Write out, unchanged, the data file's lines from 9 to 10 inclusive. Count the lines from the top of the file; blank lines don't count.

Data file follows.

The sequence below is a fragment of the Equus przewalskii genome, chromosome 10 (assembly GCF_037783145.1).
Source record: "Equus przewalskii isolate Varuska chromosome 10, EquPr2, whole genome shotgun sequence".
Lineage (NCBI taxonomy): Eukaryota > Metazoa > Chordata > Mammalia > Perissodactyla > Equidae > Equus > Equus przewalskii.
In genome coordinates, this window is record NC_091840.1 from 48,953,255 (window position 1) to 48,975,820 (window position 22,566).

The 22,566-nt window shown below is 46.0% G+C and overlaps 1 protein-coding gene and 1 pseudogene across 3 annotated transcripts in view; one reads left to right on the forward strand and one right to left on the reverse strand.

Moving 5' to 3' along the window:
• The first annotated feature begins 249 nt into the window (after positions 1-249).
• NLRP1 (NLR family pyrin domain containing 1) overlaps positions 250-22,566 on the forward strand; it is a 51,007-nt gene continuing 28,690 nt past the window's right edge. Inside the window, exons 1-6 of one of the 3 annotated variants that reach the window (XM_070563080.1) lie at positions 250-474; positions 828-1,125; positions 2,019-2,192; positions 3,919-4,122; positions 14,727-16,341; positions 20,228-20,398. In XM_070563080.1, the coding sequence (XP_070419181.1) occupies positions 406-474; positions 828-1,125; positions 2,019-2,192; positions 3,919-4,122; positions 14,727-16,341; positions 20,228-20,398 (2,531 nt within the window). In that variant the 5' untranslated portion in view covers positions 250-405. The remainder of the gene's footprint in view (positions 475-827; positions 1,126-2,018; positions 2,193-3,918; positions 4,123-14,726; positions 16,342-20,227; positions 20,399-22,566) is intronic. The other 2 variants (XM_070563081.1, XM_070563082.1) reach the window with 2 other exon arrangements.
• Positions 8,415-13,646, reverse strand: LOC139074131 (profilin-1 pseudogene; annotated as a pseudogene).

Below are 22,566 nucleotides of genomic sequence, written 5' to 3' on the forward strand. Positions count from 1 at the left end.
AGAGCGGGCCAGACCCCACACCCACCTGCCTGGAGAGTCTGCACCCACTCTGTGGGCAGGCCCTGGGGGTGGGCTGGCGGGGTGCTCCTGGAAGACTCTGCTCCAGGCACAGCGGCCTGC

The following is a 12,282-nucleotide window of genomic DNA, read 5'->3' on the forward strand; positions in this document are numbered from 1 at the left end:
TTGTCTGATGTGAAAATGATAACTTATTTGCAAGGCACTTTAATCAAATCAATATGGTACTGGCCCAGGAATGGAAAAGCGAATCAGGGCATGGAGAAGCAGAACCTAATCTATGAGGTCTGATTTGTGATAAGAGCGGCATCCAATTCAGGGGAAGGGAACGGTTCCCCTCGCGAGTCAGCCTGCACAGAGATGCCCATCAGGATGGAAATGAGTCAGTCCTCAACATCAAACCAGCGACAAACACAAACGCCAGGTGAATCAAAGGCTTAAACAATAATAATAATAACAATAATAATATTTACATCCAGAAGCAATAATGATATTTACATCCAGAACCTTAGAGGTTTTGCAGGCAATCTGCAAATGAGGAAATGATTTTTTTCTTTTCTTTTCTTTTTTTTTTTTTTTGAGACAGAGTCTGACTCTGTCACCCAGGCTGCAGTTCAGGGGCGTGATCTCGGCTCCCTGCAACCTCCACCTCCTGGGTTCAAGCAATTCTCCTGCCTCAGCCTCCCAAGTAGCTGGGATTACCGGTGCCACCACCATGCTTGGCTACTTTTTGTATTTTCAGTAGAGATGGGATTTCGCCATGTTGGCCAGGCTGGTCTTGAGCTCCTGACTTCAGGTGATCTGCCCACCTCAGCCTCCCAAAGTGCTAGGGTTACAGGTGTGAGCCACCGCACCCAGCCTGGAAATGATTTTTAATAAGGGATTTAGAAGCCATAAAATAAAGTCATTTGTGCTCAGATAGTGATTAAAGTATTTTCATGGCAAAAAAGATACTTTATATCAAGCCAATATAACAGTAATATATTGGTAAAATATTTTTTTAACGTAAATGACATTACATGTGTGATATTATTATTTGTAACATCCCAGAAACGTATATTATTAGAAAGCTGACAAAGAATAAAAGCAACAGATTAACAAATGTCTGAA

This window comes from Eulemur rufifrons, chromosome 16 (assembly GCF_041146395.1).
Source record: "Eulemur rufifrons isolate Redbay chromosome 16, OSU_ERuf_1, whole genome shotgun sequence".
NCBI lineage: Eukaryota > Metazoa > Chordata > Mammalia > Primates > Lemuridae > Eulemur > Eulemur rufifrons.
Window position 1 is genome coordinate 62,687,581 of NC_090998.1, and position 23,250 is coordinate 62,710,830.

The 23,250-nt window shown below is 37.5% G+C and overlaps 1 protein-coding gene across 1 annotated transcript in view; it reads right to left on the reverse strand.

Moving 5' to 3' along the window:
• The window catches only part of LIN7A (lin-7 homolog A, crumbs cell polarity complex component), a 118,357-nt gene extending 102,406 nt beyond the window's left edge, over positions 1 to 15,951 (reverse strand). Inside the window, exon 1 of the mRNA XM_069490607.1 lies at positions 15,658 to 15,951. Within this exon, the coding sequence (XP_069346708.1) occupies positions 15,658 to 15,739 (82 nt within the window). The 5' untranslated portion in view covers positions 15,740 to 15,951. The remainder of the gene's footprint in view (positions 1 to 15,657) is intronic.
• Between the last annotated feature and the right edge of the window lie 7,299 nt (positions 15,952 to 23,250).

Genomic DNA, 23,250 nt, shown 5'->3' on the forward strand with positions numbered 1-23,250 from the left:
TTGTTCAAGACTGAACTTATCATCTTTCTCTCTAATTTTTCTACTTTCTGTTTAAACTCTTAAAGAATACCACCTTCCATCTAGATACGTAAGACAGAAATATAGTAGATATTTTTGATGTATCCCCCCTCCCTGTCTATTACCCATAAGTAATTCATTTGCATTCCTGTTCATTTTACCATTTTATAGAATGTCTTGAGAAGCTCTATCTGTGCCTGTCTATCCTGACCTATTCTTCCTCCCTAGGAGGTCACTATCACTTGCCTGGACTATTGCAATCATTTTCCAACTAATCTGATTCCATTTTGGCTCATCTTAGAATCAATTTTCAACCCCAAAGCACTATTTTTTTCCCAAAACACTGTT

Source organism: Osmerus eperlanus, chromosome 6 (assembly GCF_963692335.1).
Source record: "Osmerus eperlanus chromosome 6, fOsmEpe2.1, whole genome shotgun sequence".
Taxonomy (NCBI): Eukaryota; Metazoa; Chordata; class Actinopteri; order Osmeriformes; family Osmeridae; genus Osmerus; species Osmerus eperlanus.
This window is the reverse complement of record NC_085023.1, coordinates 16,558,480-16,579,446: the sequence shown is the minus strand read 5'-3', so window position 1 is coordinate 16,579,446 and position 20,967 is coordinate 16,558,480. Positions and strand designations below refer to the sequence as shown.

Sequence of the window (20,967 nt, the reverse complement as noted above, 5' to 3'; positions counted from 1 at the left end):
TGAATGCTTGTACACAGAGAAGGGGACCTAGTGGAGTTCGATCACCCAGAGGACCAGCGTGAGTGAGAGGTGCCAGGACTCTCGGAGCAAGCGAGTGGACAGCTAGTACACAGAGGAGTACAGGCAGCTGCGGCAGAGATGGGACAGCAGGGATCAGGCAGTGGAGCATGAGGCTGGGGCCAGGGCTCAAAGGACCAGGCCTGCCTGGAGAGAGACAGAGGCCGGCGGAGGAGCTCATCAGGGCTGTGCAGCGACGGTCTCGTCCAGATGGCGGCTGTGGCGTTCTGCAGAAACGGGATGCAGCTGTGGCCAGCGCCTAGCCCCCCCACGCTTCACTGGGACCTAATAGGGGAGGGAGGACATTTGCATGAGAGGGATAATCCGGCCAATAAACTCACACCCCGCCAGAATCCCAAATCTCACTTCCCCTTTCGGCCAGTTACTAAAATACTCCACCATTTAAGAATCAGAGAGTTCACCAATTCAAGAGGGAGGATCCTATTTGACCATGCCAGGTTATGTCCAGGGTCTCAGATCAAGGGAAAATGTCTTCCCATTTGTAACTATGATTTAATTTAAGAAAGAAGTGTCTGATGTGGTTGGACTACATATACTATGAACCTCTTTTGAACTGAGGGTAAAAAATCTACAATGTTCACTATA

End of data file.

• Positions 8,415-13,646, reverse strand: LOC139074131 (profilin-1 pseudogene; annotated as a pseudogene).

Below are 22,566 nucleotides of genomic sequence, written 5' to 3' on the forward strand. Positions count from 1 at the left end.